As recently as a year ago, I viewed informal learning, social media and mobile learning as buzz terms. My reaction was summed up perfectly by my Alaskan fishing guide — “all hat, no cattle.” Translated from the Katmai Wilderness of Alaska to today’s organizations, it means “lots of show but no substance.”
I was especially skeptical of a recent CLO Breakfast Club audience poll of who in the audience was on Facebook and for how long. I confess I am still not on Facebook even in the face of considerable pressure from my sisters in Florida to become their friend. Hell, I’m already their friend and have been since their birth years ago.
But while I was highly skeptical a year ago, today I am a believer. I believe there will be many debates between now and years from now when social learning becomes a relatively stable, widely deployed learning strategy.
So what changed my mind? New technology tools, an “aha” moment or a particularly compelling and convincing colleague showing me the way? No. What changed my mind were customers and the market.
The earliest information came from retired Air Force Gen. Frank Anderson — my dear friend and former president of Defense Acquisition University (DAU) — and what he calls “learning at the point of need.” DAU was the first corporate university I saw aggressively deploying a learner pull model. This user-initiated pull model is very different from the push model of traditional learning. This latter conclusion applies to both instructor-led training (ILT) and electronic-based delivery in computer-based training (CBT) systems. The hotly debated ILT vs. CBT learning issue completely misses the point of social learning.
The next pieces of evidence came in rapid secession. I became a colleague of Karie Willyerd, former CLO of Sun Microsystems and an early collaborator with Bellevue University’s Human Capital Lab. While at Sun, Karie championed two Human Capital Lab projects important to the social learning question.
The first study, “Sun Microsystems University Mentoring Program,” deals with how to measure the business impact of mentoring. Mentoring is a form of social learning where content is unique to the relationship, and behavioral elements — particularly trust and respect — override traditional learning success factors. One interesting finding from the study was that measured impact on financial performance occurred for mentees and mentors. The results were not intuitively obvious.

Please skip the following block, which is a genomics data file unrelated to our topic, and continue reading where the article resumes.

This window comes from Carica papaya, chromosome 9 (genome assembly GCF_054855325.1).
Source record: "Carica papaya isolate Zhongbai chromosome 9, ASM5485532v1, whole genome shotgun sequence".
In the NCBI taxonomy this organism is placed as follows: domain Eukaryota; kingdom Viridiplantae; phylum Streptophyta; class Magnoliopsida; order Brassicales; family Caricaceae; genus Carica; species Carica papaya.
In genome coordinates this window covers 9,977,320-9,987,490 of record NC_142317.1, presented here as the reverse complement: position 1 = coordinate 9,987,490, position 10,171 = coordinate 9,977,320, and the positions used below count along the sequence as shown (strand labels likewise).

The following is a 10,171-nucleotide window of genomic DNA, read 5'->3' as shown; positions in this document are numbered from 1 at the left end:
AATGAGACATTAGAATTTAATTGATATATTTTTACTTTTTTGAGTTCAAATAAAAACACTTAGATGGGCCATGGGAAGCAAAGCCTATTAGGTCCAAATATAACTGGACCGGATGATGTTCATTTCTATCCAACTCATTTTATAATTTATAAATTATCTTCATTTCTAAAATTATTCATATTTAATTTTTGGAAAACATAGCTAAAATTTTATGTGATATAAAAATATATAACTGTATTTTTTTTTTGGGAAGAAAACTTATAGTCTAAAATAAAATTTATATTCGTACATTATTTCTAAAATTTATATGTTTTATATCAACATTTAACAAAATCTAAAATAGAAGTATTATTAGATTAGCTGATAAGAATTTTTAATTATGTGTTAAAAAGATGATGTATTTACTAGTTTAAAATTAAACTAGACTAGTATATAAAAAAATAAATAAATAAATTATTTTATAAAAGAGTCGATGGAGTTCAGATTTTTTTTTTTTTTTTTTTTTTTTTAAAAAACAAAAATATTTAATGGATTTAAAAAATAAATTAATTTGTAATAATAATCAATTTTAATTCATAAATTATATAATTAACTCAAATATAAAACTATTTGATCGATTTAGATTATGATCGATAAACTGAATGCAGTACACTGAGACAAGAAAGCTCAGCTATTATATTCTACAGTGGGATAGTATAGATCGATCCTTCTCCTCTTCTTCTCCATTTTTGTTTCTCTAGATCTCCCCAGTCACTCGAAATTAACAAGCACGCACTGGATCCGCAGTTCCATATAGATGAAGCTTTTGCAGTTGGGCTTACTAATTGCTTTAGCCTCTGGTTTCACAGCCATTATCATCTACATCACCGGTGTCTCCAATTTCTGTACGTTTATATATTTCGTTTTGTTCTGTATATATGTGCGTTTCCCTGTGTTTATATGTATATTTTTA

The other key study Karie championed was Sun Learning Services’ Sun Learning eXchange. Karie has since left Sun and set up her own company, Jambok, which has the rights to the technological platform created around eXchange. At Bellevue University, we use Jambok as the technology platform for our knowledge management system, another form of social learning.
The final compelling evidence for me was delivered at the Fall 2010 CLO Symposium in conversations with clients and in compelling evidence from Best Buy, The Gap and others. When I combine that data with proprietary programs going on with two Fortune 100 clients, it’s obvious that social learning is real.
The first reason it’s real is behavioral. Demographics suggest that within the next decade, millennials will constitute the majority of our employees. They will not only assume leadership positions, but also define organizational culture. The millennials’ culture is one of social media.
The second reason is financial. Organizations are drowning under the accelerating pace of product information required to support customer-facing associates. In the near future, the amount of content required to support operations will become overwhelming. Customer-facing associates already are swamped by the tidal wave of information required to do their jobs. The content push model of traditional training simply cannot keep up with the pace of change.
You may be saying to yourself: “Echols, this tale of hats and cattle is all well and good, but what’s the bottom line? I need best practices to convince my management.” Well, right now there are no best practices to emulate, but there are lots of experiments going on to define solutions. I repeat, these are experiments, and to succeed, your organization needs to have a culture of experimentation. Experiments produce failures most of the time. Acceptance of failure and disciplined learning from those failures is key because the winners in this arena will be the organizations that learn the fastest, and you can’t learn if you don’t try.
Michael E. Echols is the vice president of strategic initiatives at Bellevue University and the author of ROI on Human Capital Investment. He can be reached at firstname.lastname@example.org.
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